A Real-Life Comic Book Superhero
Quinlan, Adriane, Newsweek
Byline: Adriane Quinlan
Lily Renee Phillips's first job in comics was erasing the errors made by the male illustrators who sat around her. It was 1943 in the cramped, smoky offices of Fiction House--the epicenter of comics publishing at the height of the golden age of comics--and Phillips was one of two women on staff and a handful working in the business who filled desks emptied by the war. The illustrators around her drew in graphite, then inked them over. It was her job to erase too-thick arms, stray bullets--and the lewd notes they wrote her in the margins. She hated it so much, she often cried herself to sleep. "I never wanted to come back," she says. "At the same time I wanted to do good work; I wanted very much to succeed for my own sake."
And so she did. Phillips went on to become perhaps the best-known female illustrator of her day, revered by the medium's obsessive fans and yet undiscovered for nearly 50 years. Since 1949 the woman who signed her pages "L. Renee" had been declared missing by the comics world. Fans knew her only by her unusual work: panels that evoked German expressionist films, costumes that could have appeared in the pages of Vogue, and heroines who moved with the muscular grace of dancers. "Some people are just illustrators and some people are storytellers," says golden-age historian Jim Amash. "She was actually both."
Her illustrations seemed to come from a different world, and indeed they did. It wasn't only her gender that set her apart. You can see in her work flashes of Klimt, Schiele, Dix, and other high-art painters she studied as a wealthy young girl in prewar Austria. You can also see the influence of what happened next: World War II. Phillips spent two years as a Jewish war refugee in England, wondering if her parents were still alive, and ultimately escaping to the U.S. with the kind of derring-do you might find in Senorita Rio, an immigrant turned spy who became Phillips's most celebrated comic creation. "Whatever is in you comes out in the drawings. I think this is probably why they are so personal," Phillips, 85, says now from her spacious Upper East Side apartment in Manhattan. At a time when we can't seem to get enough of macho action movies, videogames, and assorted comic-book-inspired fluff, Phillips is that rarest of artists: a woman whose work--and whose very existence--conveyed a sense of import in an otherwise candy-colored world.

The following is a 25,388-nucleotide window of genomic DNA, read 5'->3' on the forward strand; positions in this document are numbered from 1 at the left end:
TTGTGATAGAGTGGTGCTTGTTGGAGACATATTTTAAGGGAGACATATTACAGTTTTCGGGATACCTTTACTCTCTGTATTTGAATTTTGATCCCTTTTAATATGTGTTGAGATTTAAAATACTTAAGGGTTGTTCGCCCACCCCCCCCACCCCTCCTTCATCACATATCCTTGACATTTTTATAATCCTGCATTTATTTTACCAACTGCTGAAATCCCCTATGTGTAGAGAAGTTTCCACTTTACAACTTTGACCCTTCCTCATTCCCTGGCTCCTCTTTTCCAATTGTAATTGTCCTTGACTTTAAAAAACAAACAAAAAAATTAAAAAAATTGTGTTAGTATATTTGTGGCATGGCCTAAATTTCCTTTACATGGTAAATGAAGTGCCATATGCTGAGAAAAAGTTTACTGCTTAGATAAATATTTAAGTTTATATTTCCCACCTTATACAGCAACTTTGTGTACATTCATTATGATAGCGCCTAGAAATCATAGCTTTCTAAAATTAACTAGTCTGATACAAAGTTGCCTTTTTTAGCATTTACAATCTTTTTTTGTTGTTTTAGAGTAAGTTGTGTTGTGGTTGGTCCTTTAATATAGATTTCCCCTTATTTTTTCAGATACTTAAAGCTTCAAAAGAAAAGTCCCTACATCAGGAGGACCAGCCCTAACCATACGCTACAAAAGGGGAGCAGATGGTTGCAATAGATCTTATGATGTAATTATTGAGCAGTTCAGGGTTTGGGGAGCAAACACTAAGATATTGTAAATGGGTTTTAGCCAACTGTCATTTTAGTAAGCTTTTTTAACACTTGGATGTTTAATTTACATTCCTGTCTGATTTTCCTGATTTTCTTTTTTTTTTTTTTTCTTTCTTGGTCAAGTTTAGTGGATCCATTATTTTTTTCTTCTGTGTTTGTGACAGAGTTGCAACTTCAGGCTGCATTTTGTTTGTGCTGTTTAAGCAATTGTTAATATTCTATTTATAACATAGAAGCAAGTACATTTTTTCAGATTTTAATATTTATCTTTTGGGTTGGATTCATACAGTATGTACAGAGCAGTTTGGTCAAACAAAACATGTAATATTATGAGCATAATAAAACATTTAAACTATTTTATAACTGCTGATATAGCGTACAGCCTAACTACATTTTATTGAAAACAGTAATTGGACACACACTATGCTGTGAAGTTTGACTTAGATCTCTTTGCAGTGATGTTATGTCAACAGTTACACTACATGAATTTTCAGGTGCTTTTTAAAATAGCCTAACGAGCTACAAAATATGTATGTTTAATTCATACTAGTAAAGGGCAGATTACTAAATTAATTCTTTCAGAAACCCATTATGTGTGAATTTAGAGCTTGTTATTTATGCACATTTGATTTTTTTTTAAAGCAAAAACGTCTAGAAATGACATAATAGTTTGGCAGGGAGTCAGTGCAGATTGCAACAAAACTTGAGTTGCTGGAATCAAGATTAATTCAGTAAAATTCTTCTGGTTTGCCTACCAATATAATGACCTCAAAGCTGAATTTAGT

She began to draw as a lonely girl looking for an escape. Phillips was the only child of a father who had wanted a son. On the weekends he led her through Vienna's museums. To fill the silence of the large, old apartment, she drew fictional friends--filling pads of paper with caricatures, making up stories. And then the world changed. In 1939, at 14, she was put on the Kindertransport. In an attempt to take money out of Austria, her parents hung a Leica camera around her neck and swathed her in a snow-white coat, "like a princess coat with a standup collar," Phillips recalled. "It was insane." She landed in Leeds, England, without knowing if her parents were alive. She was quickly put to work: as a servant, a caretaker, the nurse to a German general's children, and a hospital candy striper whose dorm crawled with rats and whose job was to bring the newborn babies down to a shelter when the air-raid sirens blasted. In her two years in England, she drew only a single drawing, of Eve lying on a bed of thorns. "I still don't know why I drew that, where it came from," she says. But how could it not have been a self-portrait? It showed an innocent girl unable to escape from her thorny, impossible world.
Finally, when she was 16, a letter arrived from her parents, now in Americaalong with her ship's passage. It was too late. Just a few months earlier, a Scotland Yard officer had accused her of being a spy--why else would a young Austrian refugee always be carrying around an expensive Leica camera? Phillips was put on a list of "enemy aliens," which meant she was forbidden to leave England. …